The Preserve

The Morgenthau Preserve is comprised of four different ecological communities: a Sugar Maple Forest, an Oak-Hickory Forest, a Red Maple Swamp and White Pine Plantations.

Sugar Maple Forest

On your visit to the preserve you will find that Sugar Maples (Acer saccharum) are the predominant tree in the preserve. They have five-lobed leaves and paired, winged seeds. These seeds are eaten extensively by the wildlife, in particular, songbirds, nuthatches, finches and grosbeaks.

The Sugar Maple's bark has dark, vertical grooves and ridges, and the trunk grows tall and straight. Unlike the Red Maple, this tree is very shade-tolerant and lives for many generations. In the fall, its foliage turns a fiery yellow-orange. It is also the state tree of New York.

The Sugar Maple is prized for its lumber and its sap, which is made into maple syrup. Trees tapped for maple syrup are collectively known as a sugar bush. At least thirty gallons of sap are needed to make one gallon of maple syrup.

Another species included in the preserve's Sugar Maple Community is the American Beech (Fagus grandifolia). This tree forms one of the predominant types of climax forest of the Eastern Deciduous Forest.

Oak-Hickory Forest

Dominating the landscape on the Yellow Trail is a massive White Oak tree (Q. alba). Naturalists estimate the tree's age at 400 years old. This makes it one of the oldest Oaks in Westchester County. This magnificent tree is a stunning example of the best known of the Oak species. This species is noted for its ash-gray flaking bark and light green, evenly round-lobed leaves. Oaks, of this type, are referred to as "Wolf Oaks" because they thrive alone in open spaces where the tree's broad crown could develop a majestic appearance. At one time, this tree was probably used to provide shade for livestock when the forest was cleared for pastures and crops.

The White Oak is also an outstanding lumber tree for furniture, boats and barrels. Its large, pointed acorns were also prized and harvested for food by the Siwanoy and Kitchawong tribes who once lived in this area.

The Black Oak (Quercus velutina) is also a member of this community. Its pointed, shallow-cut leaves and dark, block-like bark distinguish it from the White Oak.

Black Oaks may cross-pollinate with Red Oaks (Q. rubra), giving rise to hybrids possessing characteristics of both. Its extensive root system and dense wood allow Black Oaks to withstand winds and heavy snow that may topple less hardy species. Under favorable conditions, these tall trees sometimes grow to 75 ft. in height. Black Oaks do well in dry soil but may be found in moister conditions as well.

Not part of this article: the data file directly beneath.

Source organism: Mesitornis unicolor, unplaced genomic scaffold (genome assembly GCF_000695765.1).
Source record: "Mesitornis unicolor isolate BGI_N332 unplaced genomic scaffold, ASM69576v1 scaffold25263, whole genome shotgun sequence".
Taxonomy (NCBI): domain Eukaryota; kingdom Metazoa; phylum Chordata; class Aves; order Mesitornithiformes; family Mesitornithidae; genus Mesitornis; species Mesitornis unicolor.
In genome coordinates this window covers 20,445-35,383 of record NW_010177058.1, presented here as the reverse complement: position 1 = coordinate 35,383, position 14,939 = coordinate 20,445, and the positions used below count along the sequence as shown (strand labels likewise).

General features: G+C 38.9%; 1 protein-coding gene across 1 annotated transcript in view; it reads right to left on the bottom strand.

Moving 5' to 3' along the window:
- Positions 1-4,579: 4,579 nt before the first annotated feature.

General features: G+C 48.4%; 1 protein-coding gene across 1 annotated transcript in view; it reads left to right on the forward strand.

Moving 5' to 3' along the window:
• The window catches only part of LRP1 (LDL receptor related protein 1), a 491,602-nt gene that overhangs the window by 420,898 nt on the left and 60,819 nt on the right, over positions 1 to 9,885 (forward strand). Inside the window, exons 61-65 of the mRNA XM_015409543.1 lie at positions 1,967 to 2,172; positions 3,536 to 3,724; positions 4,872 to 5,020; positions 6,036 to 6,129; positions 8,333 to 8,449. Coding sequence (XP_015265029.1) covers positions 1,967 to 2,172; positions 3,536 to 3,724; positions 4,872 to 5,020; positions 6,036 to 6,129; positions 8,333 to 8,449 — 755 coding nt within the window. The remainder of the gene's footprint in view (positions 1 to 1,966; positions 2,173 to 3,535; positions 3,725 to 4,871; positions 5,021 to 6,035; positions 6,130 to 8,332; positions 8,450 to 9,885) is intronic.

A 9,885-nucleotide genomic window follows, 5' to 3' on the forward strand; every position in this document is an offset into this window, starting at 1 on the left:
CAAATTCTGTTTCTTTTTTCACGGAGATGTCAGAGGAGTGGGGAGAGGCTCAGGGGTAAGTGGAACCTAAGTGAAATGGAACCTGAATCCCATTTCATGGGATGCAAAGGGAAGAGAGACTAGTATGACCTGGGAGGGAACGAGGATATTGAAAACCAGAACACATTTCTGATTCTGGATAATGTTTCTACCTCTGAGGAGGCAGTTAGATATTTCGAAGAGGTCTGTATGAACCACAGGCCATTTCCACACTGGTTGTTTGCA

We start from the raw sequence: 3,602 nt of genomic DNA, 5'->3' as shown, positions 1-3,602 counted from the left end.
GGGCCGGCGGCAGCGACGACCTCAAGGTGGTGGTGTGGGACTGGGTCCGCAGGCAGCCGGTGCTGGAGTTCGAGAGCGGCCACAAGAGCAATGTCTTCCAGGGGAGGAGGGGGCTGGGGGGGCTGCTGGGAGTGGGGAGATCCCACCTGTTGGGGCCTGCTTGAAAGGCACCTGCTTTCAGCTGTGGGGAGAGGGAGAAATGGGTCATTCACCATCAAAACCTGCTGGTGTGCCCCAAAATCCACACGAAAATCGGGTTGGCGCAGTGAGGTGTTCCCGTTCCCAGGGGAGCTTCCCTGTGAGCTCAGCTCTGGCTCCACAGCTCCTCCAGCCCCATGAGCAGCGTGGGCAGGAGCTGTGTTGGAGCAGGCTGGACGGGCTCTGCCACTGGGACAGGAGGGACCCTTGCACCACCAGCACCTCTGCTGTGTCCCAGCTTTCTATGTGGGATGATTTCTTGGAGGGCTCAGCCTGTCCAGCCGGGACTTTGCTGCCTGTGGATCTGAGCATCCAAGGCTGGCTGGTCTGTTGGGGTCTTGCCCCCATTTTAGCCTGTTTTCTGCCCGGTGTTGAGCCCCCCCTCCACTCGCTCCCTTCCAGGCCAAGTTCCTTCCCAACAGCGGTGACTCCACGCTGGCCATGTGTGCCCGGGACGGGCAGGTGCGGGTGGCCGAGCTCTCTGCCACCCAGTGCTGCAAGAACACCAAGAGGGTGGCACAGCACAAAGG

Shagbark Hickory (Carya ovata) is often found with Oaks in open woods. They are identified by their flaking, shaggy bark. This is a shade-tolerant tree with bark that curves outward at the top and bottom. It scales off in long thin plates. The compound leaves are set alternately upon the twig. In September, it produces a crop of sweet, egg shaped nuts with four-parted husks that are eaten by squirrels, turkey and deer.

Red Maple Swamps

The Red Maple (Acer rubrum) is the dominant tree species found in the swamps along the Yellow Trail. These trees can thrive in a variety of adverse conditions and occur in many types of hydro-geological settings. Red Maple Swamps are the most abundant type of freshwater wetland throughout the Northeast and flourish due to their ability to produce a heavy seed crop nearly every spring. Even its damaged seeds germinate rapidly and have the ability to sprout vigorously from stumps and a variety of disturbed sites.

White Pine Plantations

White Pine (Pinus strobes) is the longest-lived of this community and is located where the Blue and White Trail merge. This native species likes open, sunny habitats and, in favorable conditions, can live almost 200 years. Its bluish-green needles are grouped in bundles of five and the bark of the young white pines is smooth, while older trees have broad, flat, and scaly ridges. Following the Blue Trail along the sandy shoreline of Blue Heron Lake you will see a grove of Scotch Pines (Pinus sylvestris). The needles are shorter than those of White Pine and grow in clusters of two. The trees have bright, orange-peeling bark on the upper parts of the trunk and branches. These pines are a non-native species imported from Europe. They have spread throughout this area from forest and Christmas tree plantings. Another member of this plantation further down the trail is the Black Birch (Betula lenta), commonly known as Sweet Birch. It is a tall, straight, black-barked tree and is unlike other native birches, which possess a papery bark. The young trunk is marked with thin, horizontal stripes called lenticels. Deer, mice and rabbits browse the twigs, and grouse favor its seeds. When broken, the twigs emit a spicy wintergreen odor.